The 4th Generation Tablo has a modern, puck-shaped design that is a complete 180 from prior Tablo models. The new design makes the black and boxy last gen models look like an electronics product from the 1970s or 80s.
The back of the DVR has ports for the antenna, Ethernet connection and USB for an external hard drive. You can connect an external hard drive of up to 8TB.
The redesigned menu has a fresh look, useful homepage and nice channel guide.
Setting up the Tablo was very easy. I connected the antenna’s cord into the Tablo’s F-connector port, and plugged in the power adapter and connected the Tablo to the mobile app on my smartphone to scan for channels.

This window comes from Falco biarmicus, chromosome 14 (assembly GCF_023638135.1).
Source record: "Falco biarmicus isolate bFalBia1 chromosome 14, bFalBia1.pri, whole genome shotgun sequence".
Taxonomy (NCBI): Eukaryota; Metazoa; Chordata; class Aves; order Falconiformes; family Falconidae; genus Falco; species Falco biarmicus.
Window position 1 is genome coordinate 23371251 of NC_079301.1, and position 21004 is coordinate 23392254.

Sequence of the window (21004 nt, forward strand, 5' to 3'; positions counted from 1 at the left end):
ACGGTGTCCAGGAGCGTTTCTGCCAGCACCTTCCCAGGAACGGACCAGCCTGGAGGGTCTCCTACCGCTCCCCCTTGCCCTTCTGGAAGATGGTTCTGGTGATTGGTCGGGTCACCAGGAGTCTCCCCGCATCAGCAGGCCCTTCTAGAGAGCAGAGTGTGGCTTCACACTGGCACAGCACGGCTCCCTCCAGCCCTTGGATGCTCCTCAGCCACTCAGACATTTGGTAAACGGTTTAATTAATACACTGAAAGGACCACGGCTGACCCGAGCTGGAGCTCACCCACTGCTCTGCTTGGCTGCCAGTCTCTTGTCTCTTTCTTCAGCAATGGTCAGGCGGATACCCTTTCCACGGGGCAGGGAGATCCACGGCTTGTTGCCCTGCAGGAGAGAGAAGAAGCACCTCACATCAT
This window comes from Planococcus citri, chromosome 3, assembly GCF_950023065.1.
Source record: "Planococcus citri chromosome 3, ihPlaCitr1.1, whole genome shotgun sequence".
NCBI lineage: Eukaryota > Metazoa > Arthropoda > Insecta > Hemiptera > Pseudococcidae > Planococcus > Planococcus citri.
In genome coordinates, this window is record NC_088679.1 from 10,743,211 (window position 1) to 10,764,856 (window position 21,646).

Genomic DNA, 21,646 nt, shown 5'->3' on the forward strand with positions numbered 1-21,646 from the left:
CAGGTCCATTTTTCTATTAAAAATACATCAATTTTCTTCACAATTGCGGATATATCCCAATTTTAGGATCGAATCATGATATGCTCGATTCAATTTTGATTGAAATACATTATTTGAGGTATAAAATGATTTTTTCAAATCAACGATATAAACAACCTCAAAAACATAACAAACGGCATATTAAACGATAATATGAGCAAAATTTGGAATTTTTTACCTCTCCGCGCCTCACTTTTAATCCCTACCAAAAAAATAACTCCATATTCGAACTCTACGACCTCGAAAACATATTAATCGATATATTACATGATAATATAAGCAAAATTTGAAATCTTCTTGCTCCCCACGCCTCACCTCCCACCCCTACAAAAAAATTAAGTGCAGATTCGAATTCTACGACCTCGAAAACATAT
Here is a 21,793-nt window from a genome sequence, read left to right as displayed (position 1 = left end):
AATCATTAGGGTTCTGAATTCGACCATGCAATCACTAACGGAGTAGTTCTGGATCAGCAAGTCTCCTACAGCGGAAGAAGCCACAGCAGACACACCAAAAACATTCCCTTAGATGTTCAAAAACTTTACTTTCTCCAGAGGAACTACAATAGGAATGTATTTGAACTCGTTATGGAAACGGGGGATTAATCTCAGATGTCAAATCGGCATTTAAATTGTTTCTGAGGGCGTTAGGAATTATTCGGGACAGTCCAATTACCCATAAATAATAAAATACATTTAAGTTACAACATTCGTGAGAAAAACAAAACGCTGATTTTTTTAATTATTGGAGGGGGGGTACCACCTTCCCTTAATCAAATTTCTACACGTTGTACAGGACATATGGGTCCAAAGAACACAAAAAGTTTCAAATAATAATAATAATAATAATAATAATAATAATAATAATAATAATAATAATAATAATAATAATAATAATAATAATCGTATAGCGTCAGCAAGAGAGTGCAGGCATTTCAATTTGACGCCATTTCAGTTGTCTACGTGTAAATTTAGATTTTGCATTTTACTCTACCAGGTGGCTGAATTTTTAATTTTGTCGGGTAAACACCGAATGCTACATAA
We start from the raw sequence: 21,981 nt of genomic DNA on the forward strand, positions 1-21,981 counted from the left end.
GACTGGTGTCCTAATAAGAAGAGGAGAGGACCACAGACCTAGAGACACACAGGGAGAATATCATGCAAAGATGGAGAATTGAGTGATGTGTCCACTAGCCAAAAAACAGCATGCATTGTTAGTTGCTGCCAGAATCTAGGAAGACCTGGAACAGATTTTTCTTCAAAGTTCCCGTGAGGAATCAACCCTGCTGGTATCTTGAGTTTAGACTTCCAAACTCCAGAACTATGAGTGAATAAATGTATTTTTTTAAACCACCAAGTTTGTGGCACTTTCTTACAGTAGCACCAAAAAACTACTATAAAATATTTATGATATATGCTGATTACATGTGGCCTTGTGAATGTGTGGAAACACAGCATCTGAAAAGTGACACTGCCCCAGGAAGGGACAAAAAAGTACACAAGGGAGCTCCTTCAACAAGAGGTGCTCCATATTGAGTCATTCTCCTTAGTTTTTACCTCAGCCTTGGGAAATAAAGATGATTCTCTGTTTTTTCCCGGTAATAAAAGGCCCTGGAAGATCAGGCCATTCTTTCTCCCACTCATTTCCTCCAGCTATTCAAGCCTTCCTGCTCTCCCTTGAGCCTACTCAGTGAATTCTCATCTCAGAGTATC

Ease of Use
The new Tablo feels more like a plug-and-play type of product that anybody could use, including people who are not tech-savvy. Earlier Tablo models such as the Tablo Dual Lite and the Tablo Quad required you to add your own hard drive.
Taking away this step should make the latest generation of Tablo less intimidating for beginners. With the widespread adoption of streaming devices, I can see this version of Tablo being very easy to use for any age group looking to utilize over-the-air TV for local channels.
Everything you need to start using a Tablo comes in the box. Aside from the DVR itself, you get a 5 foot power cord and Ethernet cable. You can connect the Tablo over Wi-Fi, but I plugged in my unit using the Ethernet cord for a faster internet connection.
If you have a question setting up the Tablo, customer service is a click away. Within the Tablo app, there is an Ask Jeeves assistant that can answer common questions and resolve some setup issues.